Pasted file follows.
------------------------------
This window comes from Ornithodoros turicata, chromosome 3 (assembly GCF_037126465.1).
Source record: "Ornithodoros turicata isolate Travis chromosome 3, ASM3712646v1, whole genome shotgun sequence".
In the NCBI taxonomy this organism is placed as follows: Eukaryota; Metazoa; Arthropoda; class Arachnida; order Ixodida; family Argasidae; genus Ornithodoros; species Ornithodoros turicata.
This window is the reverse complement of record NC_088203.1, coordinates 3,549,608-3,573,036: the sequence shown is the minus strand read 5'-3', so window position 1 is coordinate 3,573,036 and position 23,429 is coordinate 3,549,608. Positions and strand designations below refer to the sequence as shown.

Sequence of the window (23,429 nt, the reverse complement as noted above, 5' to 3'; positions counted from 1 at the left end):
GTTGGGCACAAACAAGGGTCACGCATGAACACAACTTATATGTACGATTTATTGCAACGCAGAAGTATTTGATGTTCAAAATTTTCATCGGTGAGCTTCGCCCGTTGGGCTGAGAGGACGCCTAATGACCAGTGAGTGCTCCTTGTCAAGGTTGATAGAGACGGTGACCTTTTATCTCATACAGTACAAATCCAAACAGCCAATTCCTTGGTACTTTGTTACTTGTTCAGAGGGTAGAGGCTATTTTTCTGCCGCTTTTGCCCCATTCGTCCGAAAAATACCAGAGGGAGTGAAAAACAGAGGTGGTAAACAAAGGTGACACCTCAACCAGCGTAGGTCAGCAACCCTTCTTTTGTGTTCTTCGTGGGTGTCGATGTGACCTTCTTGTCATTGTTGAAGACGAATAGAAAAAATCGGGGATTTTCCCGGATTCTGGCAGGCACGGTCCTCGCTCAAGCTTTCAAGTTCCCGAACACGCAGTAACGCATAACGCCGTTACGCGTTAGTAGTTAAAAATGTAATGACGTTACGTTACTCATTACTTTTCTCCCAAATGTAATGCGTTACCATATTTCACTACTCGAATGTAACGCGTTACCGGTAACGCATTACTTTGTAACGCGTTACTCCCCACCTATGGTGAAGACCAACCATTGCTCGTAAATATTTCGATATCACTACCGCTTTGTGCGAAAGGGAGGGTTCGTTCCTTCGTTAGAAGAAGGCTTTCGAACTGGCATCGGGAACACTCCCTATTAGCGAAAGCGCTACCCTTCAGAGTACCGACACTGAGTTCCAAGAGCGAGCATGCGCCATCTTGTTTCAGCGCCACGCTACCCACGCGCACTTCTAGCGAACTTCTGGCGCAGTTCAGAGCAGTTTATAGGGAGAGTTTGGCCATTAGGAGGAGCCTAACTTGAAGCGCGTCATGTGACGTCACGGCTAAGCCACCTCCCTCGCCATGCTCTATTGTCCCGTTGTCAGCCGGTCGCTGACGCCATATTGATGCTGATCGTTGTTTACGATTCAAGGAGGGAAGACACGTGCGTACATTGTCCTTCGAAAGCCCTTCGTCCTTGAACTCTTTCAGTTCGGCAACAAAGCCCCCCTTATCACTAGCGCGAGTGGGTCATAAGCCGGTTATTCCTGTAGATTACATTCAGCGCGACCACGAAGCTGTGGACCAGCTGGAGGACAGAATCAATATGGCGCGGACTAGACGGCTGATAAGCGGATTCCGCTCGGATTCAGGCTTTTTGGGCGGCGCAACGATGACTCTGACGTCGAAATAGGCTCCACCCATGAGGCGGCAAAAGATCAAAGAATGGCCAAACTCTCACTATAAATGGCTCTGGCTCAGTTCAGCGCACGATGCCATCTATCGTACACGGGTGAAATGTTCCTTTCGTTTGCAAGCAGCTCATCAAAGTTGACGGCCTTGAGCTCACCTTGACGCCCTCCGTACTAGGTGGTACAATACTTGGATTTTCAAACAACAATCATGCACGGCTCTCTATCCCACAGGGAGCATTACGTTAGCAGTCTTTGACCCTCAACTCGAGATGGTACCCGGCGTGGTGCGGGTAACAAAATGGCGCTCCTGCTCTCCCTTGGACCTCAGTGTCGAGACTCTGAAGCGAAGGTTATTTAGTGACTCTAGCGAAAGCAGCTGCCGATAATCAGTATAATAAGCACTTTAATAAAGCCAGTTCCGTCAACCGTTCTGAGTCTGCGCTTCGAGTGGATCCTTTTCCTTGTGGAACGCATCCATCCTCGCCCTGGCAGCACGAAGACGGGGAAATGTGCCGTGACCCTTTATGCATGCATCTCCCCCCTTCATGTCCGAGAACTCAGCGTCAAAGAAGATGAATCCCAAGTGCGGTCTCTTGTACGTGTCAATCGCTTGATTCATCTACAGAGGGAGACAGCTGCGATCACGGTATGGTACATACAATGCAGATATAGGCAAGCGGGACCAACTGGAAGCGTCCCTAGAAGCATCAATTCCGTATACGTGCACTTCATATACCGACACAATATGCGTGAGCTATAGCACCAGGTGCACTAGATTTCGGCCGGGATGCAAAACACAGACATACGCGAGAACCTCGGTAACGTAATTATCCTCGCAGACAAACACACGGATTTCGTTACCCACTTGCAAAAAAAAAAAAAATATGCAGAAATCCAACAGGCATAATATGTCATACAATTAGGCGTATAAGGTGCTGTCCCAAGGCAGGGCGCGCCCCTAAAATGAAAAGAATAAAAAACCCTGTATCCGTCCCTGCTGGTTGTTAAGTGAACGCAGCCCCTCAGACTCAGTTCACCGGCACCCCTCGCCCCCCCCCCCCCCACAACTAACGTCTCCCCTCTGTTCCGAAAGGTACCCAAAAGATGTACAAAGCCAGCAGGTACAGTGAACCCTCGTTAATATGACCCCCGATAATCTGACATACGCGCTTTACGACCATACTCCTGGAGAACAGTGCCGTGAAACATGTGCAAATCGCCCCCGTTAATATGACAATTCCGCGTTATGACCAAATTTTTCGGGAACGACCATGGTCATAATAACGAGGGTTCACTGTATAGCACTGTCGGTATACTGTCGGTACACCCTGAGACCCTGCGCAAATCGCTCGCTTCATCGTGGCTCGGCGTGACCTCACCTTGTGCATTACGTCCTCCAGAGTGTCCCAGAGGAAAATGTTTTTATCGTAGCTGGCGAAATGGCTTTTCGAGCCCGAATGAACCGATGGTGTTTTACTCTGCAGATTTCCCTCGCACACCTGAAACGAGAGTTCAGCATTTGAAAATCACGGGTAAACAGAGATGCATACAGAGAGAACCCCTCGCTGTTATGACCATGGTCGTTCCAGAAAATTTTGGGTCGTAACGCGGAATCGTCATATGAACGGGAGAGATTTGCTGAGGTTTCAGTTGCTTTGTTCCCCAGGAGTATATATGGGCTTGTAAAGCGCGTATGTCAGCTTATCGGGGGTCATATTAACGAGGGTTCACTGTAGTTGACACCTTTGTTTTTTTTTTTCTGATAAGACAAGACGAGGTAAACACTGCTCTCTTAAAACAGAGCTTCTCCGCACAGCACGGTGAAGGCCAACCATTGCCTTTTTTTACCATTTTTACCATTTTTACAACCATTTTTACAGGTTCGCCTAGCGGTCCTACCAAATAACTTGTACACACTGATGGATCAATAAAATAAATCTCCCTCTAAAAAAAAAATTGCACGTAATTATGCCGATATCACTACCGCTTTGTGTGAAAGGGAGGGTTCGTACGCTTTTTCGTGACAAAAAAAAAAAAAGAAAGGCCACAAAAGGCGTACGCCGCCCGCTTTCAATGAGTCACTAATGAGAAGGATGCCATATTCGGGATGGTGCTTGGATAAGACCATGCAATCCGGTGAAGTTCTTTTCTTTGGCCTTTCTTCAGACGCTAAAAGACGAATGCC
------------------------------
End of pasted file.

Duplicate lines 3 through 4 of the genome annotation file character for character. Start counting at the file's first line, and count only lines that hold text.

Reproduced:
In the NCBI taxonomy this organism is placed as follows: Eukaryota; Metazoa; Arthropoda; class Arachnida; order Ixodida; family Argasidae; genus Ornithodoros; species Ornithodoros turicata.
This window is the reverse complement of record NC_088203.1, coordinates 3,549,608-3,573,036: the sequence shown is the minus strand read 5'-3', so window position 1 is coordinate 3,573,036 and position 23,429 is coordinate 3,549,608. Positions and strand designations below refer to the sequence as shown.